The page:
A DAY IN LAGOS TRAFFIC

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LAGOS

Sitting beside the smelly bus driver, I observed the traffic through the cracked windscreen. The vehicles were assorted- old, new and the rickety, all  stretched out along the pothole-filled road while moving at a snail’s pace. It was almost a beautiful sight, and even though I was too frustrated to dwell much on the aesthetic perspective to it, I could not help but notice the yellow buses. I just was fascinated by those buses! Ever since my relocation to the city, I always observed how the yellow buses typically define the roads here. They make up a major means of transportation in Lagos and as a matter of fact I was commuting to work in one of them…

This was Lagos; the fast-paced city with crawling traffic! It was early morning rush hour on a Monday morning, the worst time to be on any road and more so a Lagos road. Already the sun was out and the heat radiating from it caused many in the bus to sweat profusely. Of interesting note was the man sitting by my right; he was completely distressed as he fanned himself furiously with a newspaper. He appeared to be some kind of executive considering the fancy suit he wore. And despite looking very good in the cloth, he cursed incessantly while struggling to remove it. But cramped  in the bus as we were, all his efforts were futile. All he could do was keep fanning himself while sweating and cursing. Luckily for us the traffic finally eased up a bit just as the breeze came through the windows. This breeze did not come alone however because it came accompanied by dust and exhaust fumes of different kinds. We all hissed simultaneously, some with relief while others were simply  disgusted by  the dust. A few windows were slammed shot behind me in desperate efforts to  to wade off the fumes. Meanwhile, I finally heaved a long sigh, exhaling the driver’s odour had been  hitting directly at my brain. I could not wait to get off the bus! Just unfortunate it was still a long journey no thanks to another traffic jam we soon came upon another traffic jam.

This commute was supposed to last [at most] thirty minutes. Sadly, I already spent nearly an hour and  was nowhere near my destination. It had been a slow ride during which I had witnessed different kinds drama. For one, there was the bus conductor who exchanged angry words with two passengers over change. While we were boarding at the garage, the ugly, hairy bus conductor had loudly announced in his loutish manner that  bus fare was a hundred and fifty naira each. He forewarned every passenger to  ensure they had the exact denominations to pay with as he did not have assorted denominations for change. But  despite this announcement, everyone did not take him seriously. Two of the passengers he fought actually gave him a thousand naira note each; this greatly pissed him off. Consequently,  an argument ensued and soon escalated to a heated quarrel that almost saw the two passengers thrown off the vehicle. But at the end they managed to sort out the disagreement just shortly before we encountered our very first traffic jam right after Dopemu bus stop…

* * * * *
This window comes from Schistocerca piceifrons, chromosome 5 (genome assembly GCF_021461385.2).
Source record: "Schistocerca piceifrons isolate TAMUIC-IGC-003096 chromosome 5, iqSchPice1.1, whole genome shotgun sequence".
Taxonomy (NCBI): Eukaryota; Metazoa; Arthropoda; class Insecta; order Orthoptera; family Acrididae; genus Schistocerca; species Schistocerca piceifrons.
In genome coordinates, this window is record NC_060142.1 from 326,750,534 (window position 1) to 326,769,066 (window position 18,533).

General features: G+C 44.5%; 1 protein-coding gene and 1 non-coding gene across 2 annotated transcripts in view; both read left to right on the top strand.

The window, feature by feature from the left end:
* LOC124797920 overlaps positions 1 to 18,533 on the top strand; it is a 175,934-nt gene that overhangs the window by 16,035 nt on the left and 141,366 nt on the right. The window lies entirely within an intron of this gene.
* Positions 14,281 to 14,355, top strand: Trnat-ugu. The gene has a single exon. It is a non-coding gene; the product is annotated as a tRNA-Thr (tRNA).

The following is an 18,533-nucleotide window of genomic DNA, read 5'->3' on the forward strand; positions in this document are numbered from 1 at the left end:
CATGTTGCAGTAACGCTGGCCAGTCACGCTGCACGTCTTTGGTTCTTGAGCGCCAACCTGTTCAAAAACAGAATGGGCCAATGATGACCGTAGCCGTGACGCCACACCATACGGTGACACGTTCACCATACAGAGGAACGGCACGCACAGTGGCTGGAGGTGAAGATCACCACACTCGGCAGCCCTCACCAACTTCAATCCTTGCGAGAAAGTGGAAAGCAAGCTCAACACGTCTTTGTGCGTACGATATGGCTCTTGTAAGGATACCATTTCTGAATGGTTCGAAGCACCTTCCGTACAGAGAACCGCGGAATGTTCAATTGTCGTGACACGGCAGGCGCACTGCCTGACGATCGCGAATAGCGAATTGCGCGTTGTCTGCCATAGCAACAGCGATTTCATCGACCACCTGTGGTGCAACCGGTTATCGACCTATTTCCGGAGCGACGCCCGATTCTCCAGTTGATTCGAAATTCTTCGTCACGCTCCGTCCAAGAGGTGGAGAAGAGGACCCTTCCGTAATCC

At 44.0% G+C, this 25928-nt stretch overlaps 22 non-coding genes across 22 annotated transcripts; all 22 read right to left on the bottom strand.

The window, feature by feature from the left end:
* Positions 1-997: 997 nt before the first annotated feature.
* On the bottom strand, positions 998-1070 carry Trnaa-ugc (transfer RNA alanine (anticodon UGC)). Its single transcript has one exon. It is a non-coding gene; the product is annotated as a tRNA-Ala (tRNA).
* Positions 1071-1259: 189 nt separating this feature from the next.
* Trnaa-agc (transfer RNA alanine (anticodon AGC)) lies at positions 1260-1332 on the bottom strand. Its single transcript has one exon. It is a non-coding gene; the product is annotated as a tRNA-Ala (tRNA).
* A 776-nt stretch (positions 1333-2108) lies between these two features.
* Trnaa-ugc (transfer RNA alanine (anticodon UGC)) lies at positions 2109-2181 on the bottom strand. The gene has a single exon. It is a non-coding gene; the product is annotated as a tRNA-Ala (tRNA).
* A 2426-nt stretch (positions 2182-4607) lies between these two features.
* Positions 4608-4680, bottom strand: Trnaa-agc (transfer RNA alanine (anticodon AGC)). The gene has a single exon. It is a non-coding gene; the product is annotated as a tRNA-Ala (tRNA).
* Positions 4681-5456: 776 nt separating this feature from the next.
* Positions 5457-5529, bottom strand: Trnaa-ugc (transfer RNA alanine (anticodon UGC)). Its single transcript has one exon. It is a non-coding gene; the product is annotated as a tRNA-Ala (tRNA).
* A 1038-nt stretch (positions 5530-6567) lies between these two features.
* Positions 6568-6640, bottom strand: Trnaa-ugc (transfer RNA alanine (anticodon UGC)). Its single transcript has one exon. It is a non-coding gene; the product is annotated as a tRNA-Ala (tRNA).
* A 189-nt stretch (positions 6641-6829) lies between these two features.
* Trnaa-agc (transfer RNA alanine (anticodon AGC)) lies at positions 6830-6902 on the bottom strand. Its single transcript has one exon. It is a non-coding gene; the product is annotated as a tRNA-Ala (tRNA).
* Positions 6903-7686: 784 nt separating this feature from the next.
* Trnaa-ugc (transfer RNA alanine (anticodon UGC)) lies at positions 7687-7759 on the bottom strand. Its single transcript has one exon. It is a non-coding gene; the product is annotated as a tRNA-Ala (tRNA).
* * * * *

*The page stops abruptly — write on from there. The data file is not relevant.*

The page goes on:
Prior to moving to Nigeria’s big apple, I heard several stories, some of them even scary. These stories agreed that Lagos was indeed a place to achieve one’s dreams, yet it was also a highly chaotic place. I had even sworn  (at some point in my life)  that nothing would ever bring me here. Funny how quickly I moved as soon as I got a job. I came ready to face/conquer.  But the situation I met upon arrival was almost discouraging. Having been used to the calm of a University Community most of my life, being here was like my first taste of the Nigerian reality.The traffic was my biggest challenge. I encountered it every morning on my way to work on while on my way back home. And even though I often deprived myself of needful sleep in order to beat it, I usually always got late to work and got reprimanded for it. The Lagos traffic was many bad uncomfortable things jammed into one- one must have to struggle to board the bus and in most case these buses were cramped and utterly uncomfortable. Let me not forget the different kinds of pollution- smelly drivers, dust, fumes and of course the noise. Sad!